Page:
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Posted: 1/31/2006 9:41:03 AM EDT
I've seen them at a couple fun shows around Milwaukee and was curious if they really do anything to protect the weapon. I've always done dry fire drills. Can anybody explain how these devices work? do they eject when you pull the trigger? Do you need to load a magazine full of them? Thanks
Link Posted: 1/31/2006 9:42:56 AM EDT
Yup, I've got a couple of those cute little orange plastic things in my car. I take them with me when I go looking for fun, er... a gun. I'll ask the seller if they mind if I dry fire with a snap cap, and with the exception of one time, I've never had a problem.
Link Posted: 1/31/2006 9:51:32 AM EDT
[Last Edit: 1/31/2006 9:52:08 AM EDT by HardShell]

Originally Posted By cheaptrickfan:
Yup, I've got a couple of those cute little orange plastic things in my car. I take them with me when I go looking for fun, er... a gun. I'll ask the seller if they mind if I dry fire with a snap cap, and with the exception of one time, I've never had a problem.



+1

Other than a few online purchases/auctions, I've never bought a firearm without feeling the trigger action first... but I certainly understand/respect a dealer's position (esp. on new firearms) about not wanting me to dry-fire one. I have yet to encounter one that objected to me dry-firing (new or used) with a Snap-Cap. If I ever do, I'll just buy from someone else.
Link Posted: 1/31/2006 10:10:36 AM EDT
I also use them if I am taking people who have never shot a firearm to the range - when I do a safety and function explanation before we leave the house. The snap caps are really useful to load in the mag, and walk them through the functioning of the weapons.

I suppose some sort of dummy round with a hole drilled in it would be just as useful, but since I've got the snap caps anyway, I've found it to be a very useful role for them.
Link Posted: 1/31/2006 10:23:17 AM EDT
I use the Saf-T-Trainers (the "cute little orange plastic things") in all my guns.
Link Posted: 1/31/2006 10:33:41 AM EDT
Where should I find these snap caps?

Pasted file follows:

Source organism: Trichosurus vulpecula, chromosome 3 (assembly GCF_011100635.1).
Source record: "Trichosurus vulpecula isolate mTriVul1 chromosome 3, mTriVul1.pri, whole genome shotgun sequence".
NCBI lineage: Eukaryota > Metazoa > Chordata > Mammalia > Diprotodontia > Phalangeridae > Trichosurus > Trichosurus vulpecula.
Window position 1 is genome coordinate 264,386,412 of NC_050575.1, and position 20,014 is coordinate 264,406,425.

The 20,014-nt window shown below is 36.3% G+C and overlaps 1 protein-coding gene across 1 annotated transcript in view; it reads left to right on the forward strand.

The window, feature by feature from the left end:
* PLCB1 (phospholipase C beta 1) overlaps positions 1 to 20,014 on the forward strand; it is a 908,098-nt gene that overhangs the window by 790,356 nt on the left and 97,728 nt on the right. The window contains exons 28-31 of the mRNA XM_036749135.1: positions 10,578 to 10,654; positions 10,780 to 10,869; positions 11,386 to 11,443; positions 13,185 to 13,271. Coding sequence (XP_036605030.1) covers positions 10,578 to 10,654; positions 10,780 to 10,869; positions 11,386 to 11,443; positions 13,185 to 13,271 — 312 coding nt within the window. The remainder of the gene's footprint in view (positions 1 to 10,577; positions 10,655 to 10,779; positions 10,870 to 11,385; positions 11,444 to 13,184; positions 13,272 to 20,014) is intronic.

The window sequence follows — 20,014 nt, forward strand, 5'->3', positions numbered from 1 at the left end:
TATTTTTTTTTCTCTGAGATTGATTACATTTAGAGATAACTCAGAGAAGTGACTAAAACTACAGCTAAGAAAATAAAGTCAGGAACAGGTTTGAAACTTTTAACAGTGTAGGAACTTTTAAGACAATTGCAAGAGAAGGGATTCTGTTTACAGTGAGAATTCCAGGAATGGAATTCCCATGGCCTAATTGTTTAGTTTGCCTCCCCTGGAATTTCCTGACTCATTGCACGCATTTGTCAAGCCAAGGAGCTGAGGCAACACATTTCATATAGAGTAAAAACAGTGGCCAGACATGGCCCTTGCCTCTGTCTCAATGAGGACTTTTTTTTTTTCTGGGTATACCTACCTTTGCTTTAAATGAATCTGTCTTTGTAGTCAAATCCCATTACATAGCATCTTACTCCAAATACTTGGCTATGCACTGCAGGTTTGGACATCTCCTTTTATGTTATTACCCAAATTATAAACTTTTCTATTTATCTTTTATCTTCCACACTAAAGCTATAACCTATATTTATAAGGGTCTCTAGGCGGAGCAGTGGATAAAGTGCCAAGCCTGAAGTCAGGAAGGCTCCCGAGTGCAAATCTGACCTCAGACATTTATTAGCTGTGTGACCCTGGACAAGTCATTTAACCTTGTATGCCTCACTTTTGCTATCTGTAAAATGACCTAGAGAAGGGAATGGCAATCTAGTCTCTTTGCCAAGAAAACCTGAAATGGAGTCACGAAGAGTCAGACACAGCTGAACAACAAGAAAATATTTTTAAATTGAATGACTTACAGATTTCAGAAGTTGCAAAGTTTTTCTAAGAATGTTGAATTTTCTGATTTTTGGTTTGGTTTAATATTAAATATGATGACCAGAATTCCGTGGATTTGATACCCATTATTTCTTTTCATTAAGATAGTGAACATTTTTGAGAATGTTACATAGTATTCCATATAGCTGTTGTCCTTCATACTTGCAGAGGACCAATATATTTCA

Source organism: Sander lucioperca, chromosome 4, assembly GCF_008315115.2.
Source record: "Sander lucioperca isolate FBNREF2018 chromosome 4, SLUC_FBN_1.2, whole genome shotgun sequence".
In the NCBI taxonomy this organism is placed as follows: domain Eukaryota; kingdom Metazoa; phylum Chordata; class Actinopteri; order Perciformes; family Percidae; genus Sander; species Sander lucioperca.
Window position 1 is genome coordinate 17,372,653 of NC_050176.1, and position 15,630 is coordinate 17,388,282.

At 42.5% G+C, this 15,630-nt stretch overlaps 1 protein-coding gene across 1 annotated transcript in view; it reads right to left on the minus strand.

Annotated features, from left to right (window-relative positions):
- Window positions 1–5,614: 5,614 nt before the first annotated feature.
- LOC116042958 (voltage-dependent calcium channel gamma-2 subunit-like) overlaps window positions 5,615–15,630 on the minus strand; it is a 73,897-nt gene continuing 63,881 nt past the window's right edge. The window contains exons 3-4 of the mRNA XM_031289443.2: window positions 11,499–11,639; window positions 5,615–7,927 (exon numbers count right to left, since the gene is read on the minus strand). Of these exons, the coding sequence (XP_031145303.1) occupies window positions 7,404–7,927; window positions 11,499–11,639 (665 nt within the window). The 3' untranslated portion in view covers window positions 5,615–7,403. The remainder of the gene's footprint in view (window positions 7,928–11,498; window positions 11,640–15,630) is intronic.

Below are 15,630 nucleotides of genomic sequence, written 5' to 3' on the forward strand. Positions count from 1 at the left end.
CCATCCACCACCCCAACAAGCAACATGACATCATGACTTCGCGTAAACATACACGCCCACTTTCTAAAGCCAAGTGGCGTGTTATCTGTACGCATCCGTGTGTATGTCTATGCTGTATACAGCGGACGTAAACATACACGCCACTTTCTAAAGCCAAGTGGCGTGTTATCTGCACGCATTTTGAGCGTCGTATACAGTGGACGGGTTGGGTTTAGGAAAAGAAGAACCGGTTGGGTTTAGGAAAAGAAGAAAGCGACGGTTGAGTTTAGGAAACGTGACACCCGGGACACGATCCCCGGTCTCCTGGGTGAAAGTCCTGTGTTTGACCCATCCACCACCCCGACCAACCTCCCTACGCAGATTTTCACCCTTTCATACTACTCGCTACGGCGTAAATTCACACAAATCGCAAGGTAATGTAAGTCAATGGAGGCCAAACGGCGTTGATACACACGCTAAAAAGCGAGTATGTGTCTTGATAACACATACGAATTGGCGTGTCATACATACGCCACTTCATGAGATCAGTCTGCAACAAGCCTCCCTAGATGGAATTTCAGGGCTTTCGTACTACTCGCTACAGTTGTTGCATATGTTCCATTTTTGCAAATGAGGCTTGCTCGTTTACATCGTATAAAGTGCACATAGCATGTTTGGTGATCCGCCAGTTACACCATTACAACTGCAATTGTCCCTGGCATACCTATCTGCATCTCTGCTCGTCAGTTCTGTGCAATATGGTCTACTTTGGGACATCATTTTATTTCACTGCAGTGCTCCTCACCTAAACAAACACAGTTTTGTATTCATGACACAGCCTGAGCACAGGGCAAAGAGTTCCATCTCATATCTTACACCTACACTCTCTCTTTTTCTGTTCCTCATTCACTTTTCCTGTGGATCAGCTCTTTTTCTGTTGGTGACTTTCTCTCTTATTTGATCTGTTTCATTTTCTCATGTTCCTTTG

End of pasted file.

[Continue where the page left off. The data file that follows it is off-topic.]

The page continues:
Link Posted: 1/31/2006 10:34:18 AM EDT
[Last Edit: 1/31/2006 10:38:22 AM EDT by xmikex]
I'd advise against modifying spent brass and using it as a snap cap. Snap caps are great because they're easily identifyible as being non-firing. Spent brass could lead to mishaps IMHO.

Snap caps have a spring that absorbs the firing pin strike which supposedly keeps the firearm from being damaged. They won't cycle the action, eject, etc. unless you manually move the action.

I use snap caps and like them for dry-firing. At $4-$8 each they're a cheap, effective training aid.

ETA: google link
Google Snap Caps

Contact one of the Equip Exchange site sponsors - I'd bet that some of them carry snap caps.

-Mike
Link Posted: 1/31/2006 10:38:31 AM EDT
[Last Edit: 1/31/2006 10:41:29 AM EDT by vegas1037]
I use them too. I keep a couple of 'em with my cleaning gear and use them when I function check the rifle after reassembly.

You can also find them on eBay. There's a guy selling them for around $10 for a pair of aluminum ones and the orange plastic ones for a little less if I remeber right. Just search eBay for Snap Caps.
Link Posted: 1/31/2006 10:42:53 AM EDT
I have snap caps for every caliber I own.....They are a useful training tool and cheap insurance against a mishap hy.gif
Link Posted: 1/31/2006 11:19:08 AM EDT

Originally Posted By jbirds1210:
I have snap caps for every caliber I own.....They are a useful training tool and cheap insurance against a mishap



Ditto
Link Posted: 1/31/2006 11:25:40 AM EDT
I know dry firing is bad, but how does it damage?
Link Posted: 1/31/2006 11:26:58 AM EDT

Originally Posted By James_Brown:
I know dry firing is bad, but how does it damage?



Dry firing an AR is NOT bad!

You don't dry fire antiques and .22LR's but it doesn't bother any properly made modern firearm.
Link Posted: 1/31/2006 11:27:35 AM EDT
I use snap caps for function tests. Nice way to check an extractor for example. Feeding, etc.
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